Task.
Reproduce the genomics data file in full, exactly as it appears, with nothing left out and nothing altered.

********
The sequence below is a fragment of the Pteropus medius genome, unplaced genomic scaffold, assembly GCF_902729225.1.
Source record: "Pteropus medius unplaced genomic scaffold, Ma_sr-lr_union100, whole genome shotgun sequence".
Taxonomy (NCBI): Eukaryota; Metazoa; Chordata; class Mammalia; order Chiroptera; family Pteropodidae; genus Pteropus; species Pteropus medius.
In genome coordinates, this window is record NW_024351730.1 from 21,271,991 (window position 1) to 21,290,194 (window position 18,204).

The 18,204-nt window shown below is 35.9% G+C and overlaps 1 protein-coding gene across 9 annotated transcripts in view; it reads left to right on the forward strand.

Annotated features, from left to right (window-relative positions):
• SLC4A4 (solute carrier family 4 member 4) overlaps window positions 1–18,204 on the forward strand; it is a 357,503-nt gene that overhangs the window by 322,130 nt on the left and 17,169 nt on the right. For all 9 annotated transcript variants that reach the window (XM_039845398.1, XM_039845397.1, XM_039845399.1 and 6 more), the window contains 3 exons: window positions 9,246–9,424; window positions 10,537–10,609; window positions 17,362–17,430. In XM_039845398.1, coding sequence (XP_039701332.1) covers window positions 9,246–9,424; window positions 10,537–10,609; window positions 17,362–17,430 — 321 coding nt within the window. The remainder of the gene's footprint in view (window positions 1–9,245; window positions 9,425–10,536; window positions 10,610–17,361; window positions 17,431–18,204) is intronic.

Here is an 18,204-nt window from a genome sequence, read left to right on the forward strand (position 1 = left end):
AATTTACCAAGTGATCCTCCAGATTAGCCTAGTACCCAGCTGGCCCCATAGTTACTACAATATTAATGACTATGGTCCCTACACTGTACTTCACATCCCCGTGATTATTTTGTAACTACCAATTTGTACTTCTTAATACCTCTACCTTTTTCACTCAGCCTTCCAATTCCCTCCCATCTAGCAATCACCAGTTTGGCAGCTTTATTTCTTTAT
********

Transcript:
The sequence below is a fragment of the Pteropus medius genome, unplaced genomic scaffold, assembly GCF_902729225.1.
Source record: "Pteropus medius unplaced genomic scaffold, Ma_sr-lr_union100, whole genome shotgun sequence".
Taxonomy (NCBI): Eukaryota; Metazoa; Chordata; class Mammalia; order Chiroptera; family Pteropodidae; genus Pteropus; species Pteropus medius.
In genome coordinates, this window is record NW_024351730.1 from 21,271,991 (window position 1) to 21,290,194 (window position 18,204).

The 18,204-nt window shown below is 35.9% G+C and overlaps 1 protein-coding gene across 9 annotated transcripts in view; it reads left to right on the forward strand.

Annotated features, from left to right (window-relative positions):
• SLC4A4 (solute carrier family 4 member 4) overlaps window positions 1–18,204 on the forward strand; it is a 357,503-nt gene that overhangs the window by 322,130 nt on the left and 17,169 nt on the right. For all 9 annotated transcript variants that reach the window (XM_039845398.1, XM_039845397.1, XM_039845399.1 and 6 more), the window contains 3 exons: window positions 9,246–9,424; window positions 10,537–10,609; window positions 17,362–17,430. In XM_039845398.1, coding sequence (XP_039701332.1) covers window positions 9,246–9,424; window positions 10,537–10,609; window positions 17,362–17,430 — 321 coding nt within the window. The remainder of the gene's footprint in view (window positions 1–9,245; window positions 9,425–10,536; window positions 10,610–17,361; window positions 17,431–18,204) is intronic.

Here is an 18,204-nt window from a genome sequence, read left to right on the forward strand (position 1 = left end):
AATTTACCAAGTGATCCTCCAGATTAGCCTAGTACCCAGCTGGCCCCATAGTTACTACAATATTAATGACTATGGTCCCTACACTGTACTTCACATCCCCGTGATTATTTTGTAACTACCAATTTGTACTTCTTAATACCTCTACCTTTTTCACTCAGCCTTCCAATTCCCTCCCATCTAGCAATCACCAGTTTGGCAGCTTTATTTCTTTAT